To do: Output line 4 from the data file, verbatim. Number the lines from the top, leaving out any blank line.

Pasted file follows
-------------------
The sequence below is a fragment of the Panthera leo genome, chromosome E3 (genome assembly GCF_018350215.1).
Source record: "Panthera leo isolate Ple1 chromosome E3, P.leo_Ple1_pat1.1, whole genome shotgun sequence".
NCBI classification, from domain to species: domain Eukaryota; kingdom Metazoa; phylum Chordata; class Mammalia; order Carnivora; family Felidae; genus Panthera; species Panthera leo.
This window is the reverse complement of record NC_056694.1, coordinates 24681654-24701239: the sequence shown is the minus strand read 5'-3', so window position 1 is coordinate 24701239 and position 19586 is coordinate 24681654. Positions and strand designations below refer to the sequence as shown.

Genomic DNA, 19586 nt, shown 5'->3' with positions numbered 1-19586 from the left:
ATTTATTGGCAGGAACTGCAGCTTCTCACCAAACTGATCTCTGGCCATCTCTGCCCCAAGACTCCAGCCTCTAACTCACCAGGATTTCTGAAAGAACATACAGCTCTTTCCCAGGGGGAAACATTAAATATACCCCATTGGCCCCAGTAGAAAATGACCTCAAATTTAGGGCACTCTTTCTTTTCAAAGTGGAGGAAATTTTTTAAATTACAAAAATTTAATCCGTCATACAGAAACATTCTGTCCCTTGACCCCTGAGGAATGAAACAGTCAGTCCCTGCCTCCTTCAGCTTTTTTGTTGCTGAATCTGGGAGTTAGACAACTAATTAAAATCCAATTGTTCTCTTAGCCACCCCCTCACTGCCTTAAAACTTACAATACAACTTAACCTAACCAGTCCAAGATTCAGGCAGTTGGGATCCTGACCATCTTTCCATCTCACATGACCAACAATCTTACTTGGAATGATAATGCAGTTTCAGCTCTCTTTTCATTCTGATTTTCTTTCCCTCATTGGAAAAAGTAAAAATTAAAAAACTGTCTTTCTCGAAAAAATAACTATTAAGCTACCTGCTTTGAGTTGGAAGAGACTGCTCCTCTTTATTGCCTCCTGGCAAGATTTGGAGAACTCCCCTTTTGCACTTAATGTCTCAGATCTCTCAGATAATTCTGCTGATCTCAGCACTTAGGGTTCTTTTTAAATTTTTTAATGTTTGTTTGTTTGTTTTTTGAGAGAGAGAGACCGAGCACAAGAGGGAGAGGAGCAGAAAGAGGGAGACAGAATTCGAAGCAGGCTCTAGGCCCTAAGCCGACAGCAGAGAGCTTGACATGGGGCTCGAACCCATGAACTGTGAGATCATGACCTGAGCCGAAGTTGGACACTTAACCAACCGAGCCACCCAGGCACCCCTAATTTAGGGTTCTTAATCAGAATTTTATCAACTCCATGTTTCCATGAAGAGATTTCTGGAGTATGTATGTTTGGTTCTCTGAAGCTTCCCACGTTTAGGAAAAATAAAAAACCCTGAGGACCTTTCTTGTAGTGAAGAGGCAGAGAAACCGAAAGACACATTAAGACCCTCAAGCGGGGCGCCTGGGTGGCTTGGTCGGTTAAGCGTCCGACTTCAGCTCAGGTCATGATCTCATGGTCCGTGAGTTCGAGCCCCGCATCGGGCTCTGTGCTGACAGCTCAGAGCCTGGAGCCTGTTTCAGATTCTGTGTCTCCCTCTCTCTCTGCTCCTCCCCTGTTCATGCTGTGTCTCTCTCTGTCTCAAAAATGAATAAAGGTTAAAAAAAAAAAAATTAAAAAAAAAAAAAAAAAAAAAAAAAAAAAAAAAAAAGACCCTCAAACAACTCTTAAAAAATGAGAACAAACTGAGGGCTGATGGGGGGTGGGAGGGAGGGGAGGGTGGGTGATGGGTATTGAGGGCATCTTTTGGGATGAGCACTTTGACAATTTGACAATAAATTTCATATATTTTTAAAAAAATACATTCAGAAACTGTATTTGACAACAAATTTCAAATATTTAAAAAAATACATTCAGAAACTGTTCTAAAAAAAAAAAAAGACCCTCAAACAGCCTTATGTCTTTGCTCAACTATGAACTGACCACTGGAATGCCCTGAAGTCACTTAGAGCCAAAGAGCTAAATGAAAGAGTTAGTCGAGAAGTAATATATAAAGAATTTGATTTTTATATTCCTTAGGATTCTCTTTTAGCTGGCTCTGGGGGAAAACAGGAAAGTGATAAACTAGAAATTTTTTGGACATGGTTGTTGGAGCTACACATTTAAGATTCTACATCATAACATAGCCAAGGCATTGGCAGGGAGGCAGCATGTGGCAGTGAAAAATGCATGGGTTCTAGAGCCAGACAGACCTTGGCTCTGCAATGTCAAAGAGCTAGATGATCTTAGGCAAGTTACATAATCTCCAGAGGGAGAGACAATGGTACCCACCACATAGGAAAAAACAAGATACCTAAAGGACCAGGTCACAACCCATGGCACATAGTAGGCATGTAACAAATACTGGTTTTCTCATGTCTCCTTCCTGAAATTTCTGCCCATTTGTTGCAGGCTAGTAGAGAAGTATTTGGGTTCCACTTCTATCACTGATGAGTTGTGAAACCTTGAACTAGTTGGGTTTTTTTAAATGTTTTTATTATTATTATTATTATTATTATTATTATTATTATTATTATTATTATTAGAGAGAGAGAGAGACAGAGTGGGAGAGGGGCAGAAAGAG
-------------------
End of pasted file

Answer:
This window is the reverse complement of record NC_056694.1, coordinates 24681654-24701239: the sequence shown is the minus strand read 5'-3', so window position 1 is coordinate 24701239 and position 19586 is coordinate 24681654. Positions and strand designations below refer to the sequence as shown.